I had previously met with Dr. Eugene Ngoga of the Rwandan Medical Council (RMC) during my initial visit in March, and today we reconnected to discuss official accreditation for PURE by the RMC. I will be completing the necessary documentation in the next few days and we are hopeful that PURE may become one of the earliest recognized CPD providers in Rwanda!
Tomorrow I will start my day with meetings at the Ministry of Health and then I will head to Kibagabaga hospital which is one of the provincial hospitals very close to downtown Kigali. There I will meet with hospital leadership and interested physicians to discuss our training program in more detail and will reassess the ultrasound machine capacity at that site. I am excited to report that I have heard through the grapevine (a reliable grapevine that is J) that there have been brand new ultrasound machines delivered within the last week to both Kabgayi and Ruhengeri hospitals. I will be headed there next to week so investigate in person and will definitely keep you all updated on that!
– Trish Henwood
Hey everyone, PURE had the great fortune to be presented at the third annual RAD-AID International conference yesterday. Trish and I met so many fantastic people, all dedicated to bringing appropriate radiology to the developing world. What I mean by appropriate is that the findings will serve a purpose in the context of the particular healthcare systems capacity, i.e. nobody needs mammography if there are no breast surgeons or oncologists to treat a positive finding. Anyhow, the other ultrasound work that people and organizations are dedicated to is just awesome, and PURE can learn so much from their experiences. Notably, Imaging the World and their unique approach to training healthworkers to do ultrasound sweeps that are then interpreted by radiologists and sonographers (sonographers in Uganda are trained to interpret ultrasounds) have achieved incredible things including being awarded a Gate’s Challenge Grant (http://imagingtheworld.org/). Dr. Bill Marks has done ultrasound training all over the world, and will be publishing a book on his experiences and recommendations, I attached a PDF below of his. Tarek S. El-Shayal, principal of the East Africa Aid foundation (http://www.eastafricaaidproject.org/) had a lot of great advice based on his experiences trying to bring equipment to the hospitals and clinics he partners with. We can learn a lot from the experiences of Dr. Robert Nathan and his partners working on training midwives in focused high yield ultrasound, they too have impressive achievments in obtaining support from foundations and corporations (http://change.washington.edu/projects/mobile-midwives-ultrasound/). As far as I know PURE represented the only non-radiology based efforts at ultrasound training at this conference, and it was great for us to network with these other groups we may not have had as much access to otherwise. I also attached the ppt that was presented, in case anyone wants a quick and dirty overview of the project.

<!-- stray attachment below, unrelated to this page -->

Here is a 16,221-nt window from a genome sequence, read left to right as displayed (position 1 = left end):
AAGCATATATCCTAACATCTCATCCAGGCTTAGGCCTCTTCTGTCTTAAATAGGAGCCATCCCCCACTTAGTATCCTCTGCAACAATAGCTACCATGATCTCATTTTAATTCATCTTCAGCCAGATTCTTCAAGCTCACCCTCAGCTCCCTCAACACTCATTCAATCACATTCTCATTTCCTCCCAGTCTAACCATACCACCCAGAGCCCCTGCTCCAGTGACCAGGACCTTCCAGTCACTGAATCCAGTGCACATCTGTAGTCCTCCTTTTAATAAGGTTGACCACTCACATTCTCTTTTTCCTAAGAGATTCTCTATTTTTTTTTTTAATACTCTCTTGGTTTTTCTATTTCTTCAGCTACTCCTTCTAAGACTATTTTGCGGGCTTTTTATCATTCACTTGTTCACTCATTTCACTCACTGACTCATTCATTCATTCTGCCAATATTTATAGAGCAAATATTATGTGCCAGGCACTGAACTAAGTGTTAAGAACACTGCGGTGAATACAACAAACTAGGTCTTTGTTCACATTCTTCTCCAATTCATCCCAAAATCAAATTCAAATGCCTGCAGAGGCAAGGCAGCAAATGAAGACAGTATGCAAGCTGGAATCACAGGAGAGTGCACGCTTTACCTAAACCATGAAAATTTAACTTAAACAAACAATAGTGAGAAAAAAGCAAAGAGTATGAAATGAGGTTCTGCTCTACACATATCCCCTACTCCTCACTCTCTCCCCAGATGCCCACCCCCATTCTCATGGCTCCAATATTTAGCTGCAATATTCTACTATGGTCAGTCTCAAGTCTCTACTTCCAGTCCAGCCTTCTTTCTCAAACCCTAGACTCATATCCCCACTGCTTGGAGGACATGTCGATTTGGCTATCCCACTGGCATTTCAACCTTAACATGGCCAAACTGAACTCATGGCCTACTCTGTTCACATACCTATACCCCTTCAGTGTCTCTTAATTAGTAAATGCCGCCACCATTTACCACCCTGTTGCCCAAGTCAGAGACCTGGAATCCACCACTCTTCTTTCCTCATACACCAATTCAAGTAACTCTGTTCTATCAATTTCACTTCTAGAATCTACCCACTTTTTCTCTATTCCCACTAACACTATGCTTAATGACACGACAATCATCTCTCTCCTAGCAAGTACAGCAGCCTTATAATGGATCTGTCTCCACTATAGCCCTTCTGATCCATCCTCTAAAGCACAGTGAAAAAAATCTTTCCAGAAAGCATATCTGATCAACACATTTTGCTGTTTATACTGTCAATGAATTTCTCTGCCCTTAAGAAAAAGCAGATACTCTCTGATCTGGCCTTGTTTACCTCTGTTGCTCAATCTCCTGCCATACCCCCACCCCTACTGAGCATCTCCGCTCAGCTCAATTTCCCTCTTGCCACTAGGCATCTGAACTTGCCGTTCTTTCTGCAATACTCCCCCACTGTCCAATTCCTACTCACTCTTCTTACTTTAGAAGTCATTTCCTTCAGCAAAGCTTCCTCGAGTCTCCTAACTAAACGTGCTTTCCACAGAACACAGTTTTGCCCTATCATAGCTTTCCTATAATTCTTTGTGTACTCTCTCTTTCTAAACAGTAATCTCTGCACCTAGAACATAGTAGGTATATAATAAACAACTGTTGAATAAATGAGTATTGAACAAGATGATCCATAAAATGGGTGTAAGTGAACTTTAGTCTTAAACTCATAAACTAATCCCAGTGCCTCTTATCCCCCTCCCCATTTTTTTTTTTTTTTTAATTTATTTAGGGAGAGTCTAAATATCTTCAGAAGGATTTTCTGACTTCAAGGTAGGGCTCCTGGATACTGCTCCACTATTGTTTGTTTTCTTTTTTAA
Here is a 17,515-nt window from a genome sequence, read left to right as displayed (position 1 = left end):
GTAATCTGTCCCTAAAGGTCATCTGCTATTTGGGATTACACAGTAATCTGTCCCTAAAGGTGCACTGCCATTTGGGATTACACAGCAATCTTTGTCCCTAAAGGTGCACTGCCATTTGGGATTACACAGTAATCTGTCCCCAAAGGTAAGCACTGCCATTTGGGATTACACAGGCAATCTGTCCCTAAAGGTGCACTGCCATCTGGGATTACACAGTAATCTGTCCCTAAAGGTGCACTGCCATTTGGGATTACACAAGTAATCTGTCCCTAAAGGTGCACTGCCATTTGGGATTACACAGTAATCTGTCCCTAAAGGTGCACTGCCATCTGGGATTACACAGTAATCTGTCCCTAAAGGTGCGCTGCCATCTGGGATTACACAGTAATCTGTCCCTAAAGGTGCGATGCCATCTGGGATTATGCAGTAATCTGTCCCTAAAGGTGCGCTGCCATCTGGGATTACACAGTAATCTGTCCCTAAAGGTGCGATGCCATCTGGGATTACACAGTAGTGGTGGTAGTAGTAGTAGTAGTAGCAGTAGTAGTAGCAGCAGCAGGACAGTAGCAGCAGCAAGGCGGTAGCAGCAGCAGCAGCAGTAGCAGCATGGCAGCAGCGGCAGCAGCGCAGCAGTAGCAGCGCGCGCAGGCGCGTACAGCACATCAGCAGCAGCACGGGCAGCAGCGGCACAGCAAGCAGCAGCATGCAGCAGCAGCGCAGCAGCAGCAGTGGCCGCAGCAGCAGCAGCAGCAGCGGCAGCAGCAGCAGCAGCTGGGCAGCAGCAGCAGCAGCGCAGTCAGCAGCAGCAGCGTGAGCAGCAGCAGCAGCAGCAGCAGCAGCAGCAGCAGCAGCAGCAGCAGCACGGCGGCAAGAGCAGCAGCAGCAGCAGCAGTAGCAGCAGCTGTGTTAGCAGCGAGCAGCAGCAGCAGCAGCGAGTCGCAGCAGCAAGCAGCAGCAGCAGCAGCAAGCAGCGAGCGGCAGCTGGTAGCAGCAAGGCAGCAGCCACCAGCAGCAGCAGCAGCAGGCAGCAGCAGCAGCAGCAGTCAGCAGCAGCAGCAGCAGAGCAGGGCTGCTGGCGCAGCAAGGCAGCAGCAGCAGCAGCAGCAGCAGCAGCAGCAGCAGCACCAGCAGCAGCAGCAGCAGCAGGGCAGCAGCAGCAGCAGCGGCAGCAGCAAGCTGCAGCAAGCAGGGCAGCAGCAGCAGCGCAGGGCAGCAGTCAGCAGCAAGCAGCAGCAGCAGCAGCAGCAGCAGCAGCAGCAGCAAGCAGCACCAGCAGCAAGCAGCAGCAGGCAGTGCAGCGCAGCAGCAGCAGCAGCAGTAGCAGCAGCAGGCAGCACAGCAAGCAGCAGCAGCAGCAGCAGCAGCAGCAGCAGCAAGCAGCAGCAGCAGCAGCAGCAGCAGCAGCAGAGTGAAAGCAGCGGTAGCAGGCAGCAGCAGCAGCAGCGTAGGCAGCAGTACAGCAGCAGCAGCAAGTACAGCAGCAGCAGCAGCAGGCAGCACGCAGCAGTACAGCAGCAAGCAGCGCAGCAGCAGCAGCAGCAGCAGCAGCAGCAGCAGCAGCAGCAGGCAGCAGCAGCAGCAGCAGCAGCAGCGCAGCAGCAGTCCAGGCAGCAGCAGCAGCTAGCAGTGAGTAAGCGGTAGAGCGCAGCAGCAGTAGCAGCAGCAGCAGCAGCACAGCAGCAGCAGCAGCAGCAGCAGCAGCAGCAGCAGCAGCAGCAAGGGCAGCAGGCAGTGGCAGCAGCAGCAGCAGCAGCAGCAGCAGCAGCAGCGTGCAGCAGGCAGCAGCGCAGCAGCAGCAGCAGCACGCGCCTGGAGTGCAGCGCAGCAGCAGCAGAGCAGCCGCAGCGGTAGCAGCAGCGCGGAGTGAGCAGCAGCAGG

Trish leaves for Rwanda today! Really excited about what she’s aiming to get done while there, and we’ll keep you all posted.
The last week has been a whirlwind of PURE activity between all of us that make up our core group, busting our butts to get all of the paperwork together in order for Trish to meet with the Rwandan National Ethics Committee while she’s in country to get their approval of our research agenda. I posted a PDF of the file for all those interested. This is a rough sketch of our research plans, but I think it gets at the meat of what we’re trying to accomplish. Next up is working on the American IRB and continuing to come up with important things to be addressed during the trip. Please get in touch if you’re in Rwanda and would like to meet with Trish!
This is my formal commitment to all of you reading these updates that I will do better from here on out. No excuses, just apologies and promises to do better. Since the last post in July we’ve formed a fantastic working group up in Boston to finish up the curriculum design. We’ve been lucky enough to draw the interest of Dr. Alice Murray, an MGH international emergency ultrasound fellow and experienced in Rwanda. She’s been working with other new team members like Dr. Josh Rempell, a current EUS fellow at MGH, as well as Emily Douglass an intern from Northeaster University. In addition to curriculum design they’re all working on American IRB approval of our research agendaTrish is doing her best to make a return trip to Rwanda happen next month in order get our MOU signed, submit all the INGO registration paperwork, and complete the Rwandan national IRB approval process. My goal now is to work on publicity, fundraising, networking, and trainer recruitment. As all these pieces come together we get closer and closer to a launch date. I still can’t predict this exactly, but we’re shooting for early 2012. Action items that YOU can help with: